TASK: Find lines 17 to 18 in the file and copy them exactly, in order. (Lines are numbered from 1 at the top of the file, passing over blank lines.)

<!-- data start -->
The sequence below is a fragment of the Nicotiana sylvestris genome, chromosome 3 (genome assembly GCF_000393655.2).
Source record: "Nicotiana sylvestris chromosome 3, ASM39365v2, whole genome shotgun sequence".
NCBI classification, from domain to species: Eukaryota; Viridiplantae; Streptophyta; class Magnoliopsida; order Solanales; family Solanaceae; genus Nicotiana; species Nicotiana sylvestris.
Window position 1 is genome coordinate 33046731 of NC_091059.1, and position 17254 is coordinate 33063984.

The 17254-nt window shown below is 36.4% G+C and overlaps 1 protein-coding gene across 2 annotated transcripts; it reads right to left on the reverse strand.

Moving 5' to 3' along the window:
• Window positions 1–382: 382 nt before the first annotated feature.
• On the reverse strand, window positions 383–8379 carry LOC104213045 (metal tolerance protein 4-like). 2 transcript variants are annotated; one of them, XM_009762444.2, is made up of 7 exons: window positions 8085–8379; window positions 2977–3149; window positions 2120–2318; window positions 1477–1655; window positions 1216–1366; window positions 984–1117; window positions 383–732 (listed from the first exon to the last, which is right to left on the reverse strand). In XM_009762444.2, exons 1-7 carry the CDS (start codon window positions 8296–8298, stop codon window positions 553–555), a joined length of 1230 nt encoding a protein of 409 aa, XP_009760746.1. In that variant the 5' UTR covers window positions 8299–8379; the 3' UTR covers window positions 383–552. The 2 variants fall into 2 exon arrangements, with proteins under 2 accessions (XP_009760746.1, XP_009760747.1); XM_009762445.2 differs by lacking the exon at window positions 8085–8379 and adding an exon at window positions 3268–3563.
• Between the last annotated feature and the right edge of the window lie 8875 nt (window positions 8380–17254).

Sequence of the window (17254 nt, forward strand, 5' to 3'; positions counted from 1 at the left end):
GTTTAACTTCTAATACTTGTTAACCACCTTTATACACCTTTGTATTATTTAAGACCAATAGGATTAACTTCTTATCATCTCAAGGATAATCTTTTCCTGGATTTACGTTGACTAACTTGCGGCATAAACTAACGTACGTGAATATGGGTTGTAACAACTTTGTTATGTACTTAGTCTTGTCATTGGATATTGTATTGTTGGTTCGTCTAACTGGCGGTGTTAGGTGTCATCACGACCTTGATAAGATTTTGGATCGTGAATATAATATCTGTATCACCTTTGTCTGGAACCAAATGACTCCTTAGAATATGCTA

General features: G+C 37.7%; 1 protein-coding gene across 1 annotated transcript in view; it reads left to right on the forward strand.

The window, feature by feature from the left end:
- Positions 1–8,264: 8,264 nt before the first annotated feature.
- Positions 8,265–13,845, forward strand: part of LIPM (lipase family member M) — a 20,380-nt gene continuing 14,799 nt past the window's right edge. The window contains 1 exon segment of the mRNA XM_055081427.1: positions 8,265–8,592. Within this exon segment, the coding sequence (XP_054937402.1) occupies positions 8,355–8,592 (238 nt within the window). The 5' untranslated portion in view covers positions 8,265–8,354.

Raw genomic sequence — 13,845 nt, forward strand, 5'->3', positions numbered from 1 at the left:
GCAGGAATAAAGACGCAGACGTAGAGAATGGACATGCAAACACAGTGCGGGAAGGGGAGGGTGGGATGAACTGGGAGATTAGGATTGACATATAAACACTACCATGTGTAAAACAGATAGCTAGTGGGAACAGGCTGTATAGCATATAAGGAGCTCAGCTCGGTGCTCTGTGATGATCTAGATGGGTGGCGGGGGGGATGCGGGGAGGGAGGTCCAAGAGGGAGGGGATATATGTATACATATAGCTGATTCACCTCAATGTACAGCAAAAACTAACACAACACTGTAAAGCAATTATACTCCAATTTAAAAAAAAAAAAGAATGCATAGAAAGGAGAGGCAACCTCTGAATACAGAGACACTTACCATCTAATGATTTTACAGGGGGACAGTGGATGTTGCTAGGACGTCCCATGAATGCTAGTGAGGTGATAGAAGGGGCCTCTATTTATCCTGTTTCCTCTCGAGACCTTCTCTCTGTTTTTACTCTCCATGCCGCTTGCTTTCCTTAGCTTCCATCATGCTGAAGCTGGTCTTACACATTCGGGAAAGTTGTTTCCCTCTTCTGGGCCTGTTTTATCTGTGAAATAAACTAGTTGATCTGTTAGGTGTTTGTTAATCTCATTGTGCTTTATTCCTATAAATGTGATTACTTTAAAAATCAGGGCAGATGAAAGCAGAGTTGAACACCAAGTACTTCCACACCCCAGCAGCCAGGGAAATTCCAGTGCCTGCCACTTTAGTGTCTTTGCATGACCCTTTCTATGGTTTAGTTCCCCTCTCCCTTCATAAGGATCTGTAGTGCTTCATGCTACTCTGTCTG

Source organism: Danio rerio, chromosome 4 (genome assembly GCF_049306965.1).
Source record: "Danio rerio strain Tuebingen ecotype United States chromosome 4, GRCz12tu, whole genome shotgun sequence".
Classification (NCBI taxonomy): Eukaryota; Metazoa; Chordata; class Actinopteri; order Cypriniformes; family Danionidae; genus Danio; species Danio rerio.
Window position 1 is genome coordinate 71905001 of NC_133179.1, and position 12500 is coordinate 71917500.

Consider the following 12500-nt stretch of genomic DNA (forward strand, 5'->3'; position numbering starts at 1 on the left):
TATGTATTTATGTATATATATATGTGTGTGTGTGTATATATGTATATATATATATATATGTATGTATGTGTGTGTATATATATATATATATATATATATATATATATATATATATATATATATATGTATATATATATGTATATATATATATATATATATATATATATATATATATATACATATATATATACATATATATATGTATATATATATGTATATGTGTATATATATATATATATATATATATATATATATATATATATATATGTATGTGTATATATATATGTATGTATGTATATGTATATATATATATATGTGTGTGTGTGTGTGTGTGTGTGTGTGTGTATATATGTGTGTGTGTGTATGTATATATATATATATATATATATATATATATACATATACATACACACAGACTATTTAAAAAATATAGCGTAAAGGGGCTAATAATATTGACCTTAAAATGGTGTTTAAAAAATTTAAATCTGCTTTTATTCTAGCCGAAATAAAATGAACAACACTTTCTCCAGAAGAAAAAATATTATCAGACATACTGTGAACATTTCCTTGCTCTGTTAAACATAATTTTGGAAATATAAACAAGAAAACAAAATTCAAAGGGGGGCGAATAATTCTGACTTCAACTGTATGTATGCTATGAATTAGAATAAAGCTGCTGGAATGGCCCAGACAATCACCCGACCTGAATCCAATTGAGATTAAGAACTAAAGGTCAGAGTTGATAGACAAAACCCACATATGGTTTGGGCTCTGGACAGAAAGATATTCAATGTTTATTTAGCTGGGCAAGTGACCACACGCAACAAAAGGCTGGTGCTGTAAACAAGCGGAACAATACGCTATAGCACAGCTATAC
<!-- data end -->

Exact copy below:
GCAGGAATAAAGACGCAGACGTAGAGAATGGACATGCAAACACAGTGCGGGAAGGGGAGGGTGGGATGAACTGGGAGATTAGGATTGACATATAAACACTACCATGTGTAAAACAGATAGCTAGTGGGAACAGGCTGTATAGCATATAAGGAGCTCAGCTCGGTGCTCTGTGATGATCTAGATGGGTGGCGGGGGGGATGCGGGGAGGGAGGTCCAAGAGGGAGGGGATATATGTATACATATAGCTGATTCACCTCAATGTACAGCAAAAACTAACACAACACTGTAAAGCAATTATACTCCAATTTAAAAAAAAAAAAGAATGCATAGAAAGGAGAGGCAACCTCTGAATACAGAGACACTTACCATCTAATGATTTTACAGGGGGACAGTGGATGTTGCTAGGACGTCCCATGAATGCTAGTGAGGTGATAGAAGGGGCCTCTATTTATCCTGTTTCCTCTCGAGACCTTCTCTCTGTTTTTACTCTCCATGCCGCTTGCTTTCCTTAGCTTCCATCATGCTGAAGCTGGTCTTACACATTCGGGAAAGTTGTTTCCCTCTTCTGGGCCTGTTTTATCTGTGAAATAAACTAGTTGATCTGTTAGGTGTTTGTTAATCTCATTGTGCTTTATTCCTATAAATGTGATTACTTTAAAAATCAGGGCAGATGAAAGCAGAGTTGAACACCAAGTACTTCCACACCCCAGCAGCCAGGGAAATTCCAGTGCCTGCCACTTTAGTGTCTTTGCATGACCCTTTCTATGGTTTAGTTCCCCTCTCCCTTCATAAGGATCTGTAGTGCTTCATGCTACTCTGTCTG

Source organism: Danio rerio, chromosome 4 (genome assembly GCF_049306965.1).